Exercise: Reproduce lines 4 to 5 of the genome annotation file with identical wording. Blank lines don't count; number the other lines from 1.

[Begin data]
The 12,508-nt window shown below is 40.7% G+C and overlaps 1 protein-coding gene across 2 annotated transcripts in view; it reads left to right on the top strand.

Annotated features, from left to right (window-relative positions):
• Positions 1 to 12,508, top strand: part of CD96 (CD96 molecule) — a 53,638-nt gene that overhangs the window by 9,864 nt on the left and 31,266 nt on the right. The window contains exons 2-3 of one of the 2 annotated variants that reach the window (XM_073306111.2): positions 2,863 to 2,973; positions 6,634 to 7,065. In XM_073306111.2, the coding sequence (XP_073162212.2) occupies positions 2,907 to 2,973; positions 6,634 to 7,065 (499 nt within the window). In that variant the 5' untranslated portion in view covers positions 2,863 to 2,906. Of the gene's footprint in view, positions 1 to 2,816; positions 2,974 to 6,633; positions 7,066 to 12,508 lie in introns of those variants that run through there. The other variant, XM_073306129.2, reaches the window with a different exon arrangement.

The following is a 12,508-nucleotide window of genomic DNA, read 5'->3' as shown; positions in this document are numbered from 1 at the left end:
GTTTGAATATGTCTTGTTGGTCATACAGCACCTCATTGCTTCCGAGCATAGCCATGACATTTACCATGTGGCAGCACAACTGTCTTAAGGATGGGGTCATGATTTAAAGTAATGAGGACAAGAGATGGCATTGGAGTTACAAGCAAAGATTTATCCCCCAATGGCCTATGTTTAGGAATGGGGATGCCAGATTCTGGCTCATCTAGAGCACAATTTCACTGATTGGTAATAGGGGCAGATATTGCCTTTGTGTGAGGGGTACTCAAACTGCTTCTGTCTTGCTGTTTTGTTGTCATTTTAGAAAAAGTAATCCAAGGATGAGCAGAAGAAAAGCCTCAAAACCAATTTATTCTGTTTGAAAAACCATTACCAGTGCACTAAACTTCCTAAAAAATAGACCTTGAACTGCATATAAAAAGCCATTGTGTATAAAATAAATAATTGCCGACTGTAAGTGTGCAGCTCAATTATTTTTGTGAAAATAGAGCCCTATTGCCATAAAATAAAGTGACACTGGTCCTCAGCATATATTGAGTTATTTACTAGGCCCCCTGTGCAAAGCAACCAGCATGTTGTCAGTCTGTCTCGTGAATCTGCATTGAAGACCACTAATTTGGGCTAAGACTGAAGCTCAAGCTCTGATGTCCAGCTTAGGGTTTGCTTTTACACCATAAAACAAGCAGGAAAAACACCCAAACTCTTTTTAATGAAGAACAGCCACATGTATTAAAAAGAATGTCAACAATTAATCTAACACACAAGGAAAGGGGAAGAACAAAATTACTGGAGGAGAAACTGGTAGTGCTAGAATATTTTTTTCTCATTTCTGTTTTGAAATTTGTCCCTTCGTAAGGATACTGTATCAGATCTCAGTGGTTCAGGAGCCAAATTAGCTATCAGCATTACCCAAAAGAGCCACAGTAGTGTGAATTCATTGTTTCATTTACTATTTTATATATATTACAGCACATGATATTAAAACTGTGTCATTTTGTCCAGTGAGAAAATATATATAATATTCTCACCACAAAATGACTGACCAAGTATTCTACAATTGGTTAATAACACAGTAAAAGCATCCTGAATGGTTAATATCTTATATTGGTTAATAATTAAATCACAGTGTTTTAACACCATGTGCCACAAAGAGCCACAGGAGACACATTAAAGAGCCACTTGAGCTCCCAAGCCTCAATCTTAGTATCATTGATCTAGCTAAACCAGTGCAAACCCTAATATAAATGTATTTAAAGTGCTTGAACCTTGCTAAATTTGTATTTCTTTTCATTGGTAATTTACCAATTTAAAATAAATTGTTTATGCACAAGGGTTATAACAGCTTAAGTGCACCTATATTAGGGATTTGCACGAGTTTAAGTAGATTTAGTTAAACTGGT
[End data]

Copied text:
The following is a 12,508-nucleotide window of genomic DNA, read 5'->3' as shown; positions in this document are numbered from 1 at the left end:
GTTTGAATATGTCTTGTTGGTCATACAGCACCTCATTGCTTCCGAGCATAGCCATGACATTTACCATGTGGCAGCACAACTGTCTTAAGGATGGGGTCATGATTTAAAGTAATGAGGACAAGAGATGGCATTGGAGTTACAAGCAAAGATTTATCCCCCAATGGCCTATGTTTAGGAATGGGGATGCCAGATTCTGGCTCATCTAGAGCACAATTTCACTGATTGGTAATAGGGGCAGATATTGCCTTTGTGTGAGGGGTACTCAAACTGCTTCTGTCTTGCTGTTTTGTTGTCATTTTAGAAAAAGTAATCCAAGGATGAGCAGAAGAAAAGCCTCAAAACCAATTTATTCTGTTTGAAAAACCATTACCAGTGCACTAAACTTCCTAAAAAATAGACCTTGAACTGCATATAAAAAGCCATTGTGTATAAAATAAATAATTGCCGACTGTAAGTGTGCAGCTCAATTATTTTTGTGAAAATAGAGCCCTATTGCCATAAAATAAAGTGACACTGGTCCTCAGCATATATTGAGTTATTTACTAGGCCCCCTGTGCAAAGCAACCAGCATGTTGTCAGTCTGTCTCGTGAATCTGCATTGAAGACCACTAATTTGGGCTAAGACTGAAGCTCAAGCTCTGATGTCCAGCTTAGGGTTTGCTTTTACACCATAAAACAAGCAGGAAAAACACCCAAACTCTTTTTAATGAAGAACAGCCACATGTATTAAAAAGAATGTCAACAATTAATCTAACACACAAGGAAAGGGGAAGAACAAAATTACTGGAGGAGAAACTGGTAGTGCTAGAATATTTTTTTCTCATTTCTGTTTTGAAATTTGTCCCTTCGTAAGGATACTGTATCAGATCTCAGTGGTTCAGGAGCCAAATTAGCTATCAGCATTACCCAAAAGAGCCACAGTAGTGTGAATTCATTGTTTCATTTACTATTTTATATATATTACAGCACATGATATTAAAACTGTGTCATTTTGTCCAGTGAGAAAATATATATAATATTCTCACCACAAAATGACTGACCAAGTATTCTACAATTGGTTAATAACACAGTAAAAGCATCCTGAATGGTTAATATCTTATATTGGTTAATAATTAAATCACAGTGTTTTAACACCATGTGCCACAAAGAGCCACAGGAGACACATTAAAGAGCCACTTGAGCTCCCAAGCCTCAATCTTAGTATCATTGATCTAGCTAAACCAGTGCAAACCCTAATATAAATGTATTTAAAGTGCTTGAACCTTGCTAAATTTGTATTTCTTTTCATTGGTAATTTACCAATTTAAAATAAATTGTTTATGCACAAGGGTTATAACAGCTTAAGTGCACCTATATTAGGGATTTGCACGAGTTTAAGTAGATTTAGTTAAACTGGT